People don’t talk or think much about sin anymore, it seems—except for the notable exception of many evangelical Christians. Even more than forty years ago the noted psychiatrist Karl Menninger wrote a book titled Whatever Became of Sin? (1973).
That is also the title of a subsection in my book The Limits of Liberalism (2010), just before a longer section on the widely misunderstood and misinterpreted doctrine of “original sin.” In “polite company” the word “sin” is seldom mentioned—and “original sin” is usually mentioned only in derision.
What has been called the doctrine of original sin was based, of course, on the third chapter of Genesis. In that theological/mythical story, the serpent said the following to Eve about the forbidden fruit: “God knows that when you eat of it your eyes will be opened, and you will be like God, knowing good and evil.”
Genesis 3:6 goes on to report, “So when the woman saw that the tree was good for food, and that it was a delight to the eyes, and that the tree was to be desired to make one wise, she took of its fruit and ate.”
Note that Eve didn’t take the forbidden fruit because she thought it was bad or sinful or wrong to do so. She took and ate it because she thought it was good, delightful, desirable.
That is the way most sin is. We commit sin because at the time such actions seem desirable, delightful, and good—at least for us (and who else do we usually think about?).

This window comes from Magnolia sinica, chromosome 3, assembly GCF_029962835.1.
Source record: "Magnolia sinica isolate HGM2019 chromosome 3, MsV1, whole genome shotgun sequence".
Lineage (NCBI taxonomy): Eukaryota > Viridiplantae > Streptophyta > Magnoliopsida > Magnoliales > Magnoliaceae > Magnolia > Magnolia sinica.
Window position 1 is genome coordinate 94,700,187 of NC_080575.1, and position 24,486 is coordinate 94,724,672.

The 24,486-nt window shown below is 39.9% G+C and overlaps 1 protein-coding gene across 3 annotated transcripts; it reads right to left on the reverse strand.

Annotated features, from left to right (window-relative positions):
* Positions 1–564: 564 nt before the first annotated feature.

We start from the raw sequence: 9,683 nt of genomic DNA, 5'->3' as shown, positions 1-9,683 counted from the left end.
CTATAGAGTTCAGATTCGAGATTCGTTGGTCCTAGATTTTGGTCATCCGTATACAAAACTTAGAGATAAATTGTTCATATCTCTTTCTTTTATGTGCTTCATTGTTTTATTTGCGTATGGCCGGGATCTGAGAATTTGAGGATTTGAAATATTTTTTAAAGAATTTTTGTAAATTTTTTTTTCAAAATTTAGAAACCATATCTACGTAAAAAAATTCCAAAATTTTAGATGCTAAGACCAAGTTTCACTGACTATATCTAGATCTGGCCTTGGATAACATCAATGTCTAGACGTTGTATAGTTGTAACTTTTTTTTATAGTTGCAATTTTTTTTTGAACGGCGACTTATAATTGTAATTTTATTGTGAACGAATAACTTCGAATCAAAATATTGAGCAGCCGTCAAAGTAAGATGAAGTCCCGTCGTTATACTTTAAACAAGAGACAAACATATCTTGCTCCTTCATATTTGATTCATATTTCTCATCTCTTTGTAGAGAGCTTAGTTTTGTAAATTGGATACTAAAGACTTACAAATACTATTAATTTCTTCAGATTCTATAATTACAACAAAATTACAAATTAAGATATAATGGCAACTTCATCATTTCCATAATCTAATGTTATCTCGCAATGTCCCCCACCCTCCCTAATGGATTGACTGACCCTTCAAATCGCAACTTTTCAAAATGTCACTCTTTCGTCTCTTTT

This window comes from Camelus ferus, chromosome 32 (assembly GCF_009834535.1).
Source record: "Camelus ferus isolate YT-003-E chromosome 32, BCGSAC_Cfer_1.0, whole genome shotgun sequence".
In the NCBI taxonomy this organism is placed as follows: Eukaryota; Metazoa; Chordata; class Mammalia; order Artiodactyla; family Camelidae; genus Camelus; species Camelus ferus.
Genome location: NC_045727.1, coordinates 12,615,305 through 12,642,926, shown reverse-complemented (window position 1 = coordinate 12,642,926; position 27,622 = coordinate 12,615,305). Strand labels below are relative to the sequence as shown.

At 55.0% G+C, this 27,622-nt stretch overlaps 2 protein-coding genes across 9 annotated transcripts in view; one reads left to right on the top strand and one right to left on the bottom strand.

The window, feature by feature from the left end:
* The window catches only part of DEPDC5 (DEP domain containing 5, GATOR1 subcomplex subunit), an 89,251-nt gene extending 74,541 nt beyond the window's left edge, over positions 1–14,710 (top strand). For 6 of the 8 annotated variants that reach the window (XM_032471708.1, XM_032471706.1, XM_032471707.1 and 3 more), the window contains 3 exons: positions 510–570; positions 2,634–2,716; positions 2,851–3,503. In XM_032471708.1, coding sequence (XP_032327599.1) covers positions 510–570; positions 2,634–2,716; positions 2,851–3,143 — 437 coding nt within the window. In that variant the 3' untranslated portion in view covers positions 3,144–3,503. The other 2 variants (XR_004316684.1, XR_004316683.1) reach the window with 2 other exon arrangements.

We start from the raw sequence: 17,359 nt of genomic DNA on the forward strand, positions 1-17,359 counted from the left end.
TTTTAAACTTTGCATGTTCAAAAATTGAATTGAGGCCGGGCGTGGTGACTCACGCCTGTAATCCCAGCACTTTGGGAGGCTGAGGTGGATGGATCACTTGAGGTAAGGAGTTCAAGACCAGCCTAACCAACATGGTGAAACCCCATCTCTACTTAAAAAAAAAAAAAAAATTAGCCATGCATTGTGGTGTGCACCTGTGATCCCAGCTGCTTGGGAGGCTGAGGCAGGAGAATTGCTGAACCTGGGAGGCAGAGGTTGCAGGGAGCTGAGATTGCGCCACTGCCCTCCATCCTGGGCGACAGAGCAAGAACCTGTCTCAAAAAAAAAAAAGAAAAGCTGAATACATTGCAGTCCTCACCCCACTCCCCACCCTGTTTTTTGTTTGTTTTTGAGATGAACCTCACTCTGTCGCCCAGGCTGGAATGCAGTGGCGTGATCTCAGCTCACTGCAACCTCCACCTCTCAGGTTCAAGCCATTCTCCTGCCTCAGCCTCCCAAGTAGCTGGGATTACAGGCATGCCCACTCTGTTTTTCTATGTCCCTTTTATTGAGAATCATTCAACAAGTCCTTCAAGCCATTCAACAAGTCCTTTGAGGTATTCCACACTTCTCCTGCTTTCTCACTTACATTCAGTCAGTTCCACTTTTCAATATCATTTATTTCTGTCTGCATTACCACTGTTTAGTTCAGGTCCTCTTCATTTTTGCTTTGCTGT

I started thinking again about this matter after reading Thinking Friend Fred Heeren’s recent comment: “How could we be honorable in our war killing unless these people deserved to die? . . . We need to know these were ‘bad’ people and be ‘glad they were killed’ in order to justify our wars.”
Yes, in war “the enemy” always has to be demonized, for how else would soldiers be able to kill them? Probably few Americans realize, though, that to those the U.S. engages in war, Americans are the enemy.
While it is easy, and probably correct, to label Hitler or Tojo as evil or extremely sinful, what about those who fought under their command? Most of them were conscripted into service—or volunteered in response to the propaganda (brainwashing) they were subjected to.
Also, Japan and Germany were both under severe economic pressures during the 1930s. In addition, Germans were still chafing under harsh treaties from the end of WWI and many Japanese were greatly irritated by what they considered racial and/or cultural affronts.
And what about the people of the South in the U.S. in the 1860s? Most of the whites there were simply trying to maintain their way of life and economic stability. In resisting the demands of the North, they were mostly doing what they thought was good, right, necessary.
What most of us call the Civil War has long been called something different in the South. For example, in 2012, the year before he became president of the NRA, Jim Porter referred to the Civil War as the War of Northern Aggression.`
In the book I introduced in my previous blog article, Bartoletti states that The Clansman (1905), a novel by Baptist minister Thomas Dixon, portrayed the Klan as noble white-robed knights who saved white civilization from racial violence in the South (p. 147).
Yes, all who are “sinners” do things that they think are good, right, and necessary. So maybe we should act with “malice toward none, with charity for all.”